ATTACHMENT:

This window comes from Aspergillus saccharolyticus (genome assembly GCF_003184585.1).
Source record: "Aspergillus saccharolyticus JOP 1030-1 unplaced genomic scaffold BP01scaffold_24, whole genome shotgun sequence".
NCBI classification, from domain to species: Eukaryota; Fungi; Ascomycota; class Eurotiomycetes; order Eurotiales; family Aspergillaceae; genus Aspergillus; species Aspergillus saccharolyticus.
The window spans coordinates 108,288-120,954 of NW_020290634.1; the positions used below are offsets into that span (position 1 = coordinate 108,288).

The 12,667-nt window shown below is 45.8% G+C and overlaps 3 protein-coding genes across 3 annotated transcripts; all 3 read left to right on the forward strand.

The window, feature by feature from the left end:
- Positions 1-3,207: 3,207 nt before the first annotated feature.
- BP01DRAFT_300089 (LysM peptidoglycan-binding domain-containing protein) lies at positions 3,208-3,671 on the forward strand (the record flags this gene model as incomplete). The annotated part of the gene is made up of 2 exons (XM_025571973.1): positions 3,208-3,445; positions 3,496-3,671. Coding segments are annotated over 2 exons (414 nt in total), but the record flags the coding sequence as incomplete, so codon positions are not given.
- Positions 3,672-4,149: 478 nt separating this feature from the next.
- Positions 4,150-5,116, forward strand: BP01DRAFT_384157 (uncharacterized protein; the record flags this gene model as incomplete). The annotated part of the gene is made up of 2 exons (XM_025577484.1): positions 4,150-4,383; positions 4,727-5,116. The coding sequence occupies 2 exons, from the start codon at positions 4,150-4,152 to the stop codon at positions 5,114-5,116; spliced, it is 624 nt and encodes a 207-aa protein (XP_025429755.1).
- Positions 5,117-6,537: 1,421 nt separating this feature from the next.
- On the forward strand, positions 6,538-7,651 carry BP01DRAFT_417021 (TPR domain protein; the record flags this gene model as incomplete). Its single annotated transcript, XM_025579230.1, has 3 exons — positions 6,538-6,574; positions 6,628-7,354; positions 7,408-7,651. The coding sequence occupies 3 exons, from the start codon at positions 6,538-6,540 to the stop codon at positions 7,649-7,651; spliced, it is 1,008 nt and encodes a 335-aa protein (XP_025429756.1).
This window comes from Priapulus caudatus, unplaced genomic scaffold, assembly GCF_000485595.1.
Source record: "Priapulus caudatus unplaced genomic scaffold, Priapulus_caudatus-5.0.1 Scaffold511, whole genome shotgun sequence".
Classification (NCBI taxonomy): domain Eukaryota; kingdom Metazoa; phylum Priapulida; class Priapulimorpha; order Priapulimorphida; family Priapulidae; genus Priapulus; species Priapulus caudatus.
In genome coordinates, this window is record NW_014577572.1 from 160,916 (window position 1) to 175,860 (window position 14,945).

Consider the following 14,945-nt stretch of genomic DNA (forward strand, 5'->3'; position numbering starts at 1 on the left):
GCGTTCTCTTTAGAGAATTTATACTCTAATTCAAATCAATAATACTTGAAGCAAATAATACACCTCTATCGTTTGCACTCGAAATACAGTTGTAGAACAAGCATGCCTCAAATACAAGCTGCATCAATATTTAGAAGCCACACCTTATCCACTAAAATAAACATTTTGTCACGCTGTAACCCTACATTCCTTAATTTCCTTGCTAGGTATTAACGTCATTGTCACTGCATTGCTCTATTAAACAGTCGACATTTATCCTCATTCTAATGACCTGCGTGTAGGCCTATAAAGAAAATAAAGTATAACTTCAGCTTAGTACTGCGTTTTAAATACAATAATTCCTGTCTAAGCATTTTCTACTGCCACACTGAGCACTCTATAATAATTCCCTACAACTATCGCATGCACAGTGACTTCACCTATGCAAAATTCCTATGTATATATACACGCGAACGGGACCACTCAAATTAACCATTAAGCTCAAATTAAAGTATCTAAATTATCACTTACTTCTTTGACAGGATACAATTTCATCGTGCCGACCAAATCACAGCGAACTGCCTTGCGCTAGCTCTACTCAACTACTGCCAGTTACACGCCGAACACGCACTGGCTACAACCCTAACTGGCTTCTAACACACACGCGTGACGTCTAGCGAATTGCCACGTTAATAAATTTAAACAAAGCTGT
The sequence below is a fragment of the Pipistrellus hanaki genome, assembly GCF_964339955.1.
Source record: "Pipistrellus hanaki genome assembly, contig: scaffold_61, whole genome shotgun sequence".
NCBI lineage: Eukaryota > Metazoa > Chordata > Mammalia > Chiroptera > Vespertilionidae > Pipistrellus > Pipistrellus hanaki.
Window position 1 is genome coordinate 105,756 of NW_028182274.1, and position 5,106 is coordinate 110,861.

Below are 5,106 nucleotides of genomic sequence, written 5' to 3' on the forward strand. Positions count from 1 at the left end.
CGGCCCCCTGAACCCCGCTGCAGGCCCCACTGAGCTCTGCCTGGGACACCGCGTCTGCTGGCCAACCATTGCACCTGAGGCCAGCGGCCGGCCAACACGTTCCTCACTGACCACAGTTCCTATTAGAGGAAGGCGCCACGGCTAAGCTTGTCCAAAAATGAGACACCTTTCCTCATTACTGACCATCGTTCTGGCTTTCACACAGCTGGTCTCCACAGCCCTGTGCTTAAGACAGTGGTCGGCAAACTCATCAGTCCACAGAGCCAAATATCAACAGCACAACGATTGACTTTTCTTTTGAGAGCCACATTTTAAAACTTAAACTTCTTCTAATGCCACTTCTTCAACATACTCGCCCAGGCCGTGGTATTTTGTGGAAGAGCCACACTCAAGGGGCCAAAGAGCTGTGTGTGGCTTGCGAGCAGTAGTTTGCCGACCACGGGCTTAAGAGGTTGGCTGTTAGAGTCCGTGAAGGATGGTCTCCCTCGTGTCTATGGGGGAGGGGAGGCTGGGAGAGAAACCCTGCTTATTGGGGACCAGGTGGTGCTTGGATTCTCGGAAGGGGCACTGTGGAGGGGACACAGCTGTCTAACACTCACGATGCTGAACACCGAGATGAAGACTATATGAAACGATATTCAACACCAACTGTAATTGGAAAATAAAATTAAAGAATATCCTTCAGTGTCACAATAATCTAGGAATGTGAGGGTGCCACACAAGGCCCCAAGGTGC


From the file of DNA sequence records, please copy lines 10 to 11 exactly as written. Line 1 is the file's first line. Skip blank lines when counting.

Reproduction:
- Positions 4,150-5,116, forward strand: BP01DRAFT_384157 (uncharacterized protein; the record flags this gene model as incomplete). The annotated part of the gene is made up of 2 exons (XM_025577484.1): positions 4,150-4,383; positions 4,727-5,116. The coding sequence occupies 2 exons, from the start codon at positions 4,150-4,152 to the stop codon at positions 5,114-5,116; spliced, it is 624 nt and encodes a 207-aa protein (XP_025429755.1).
- Positions 5,117-6,537: 1,421 nt separating this feature from the next.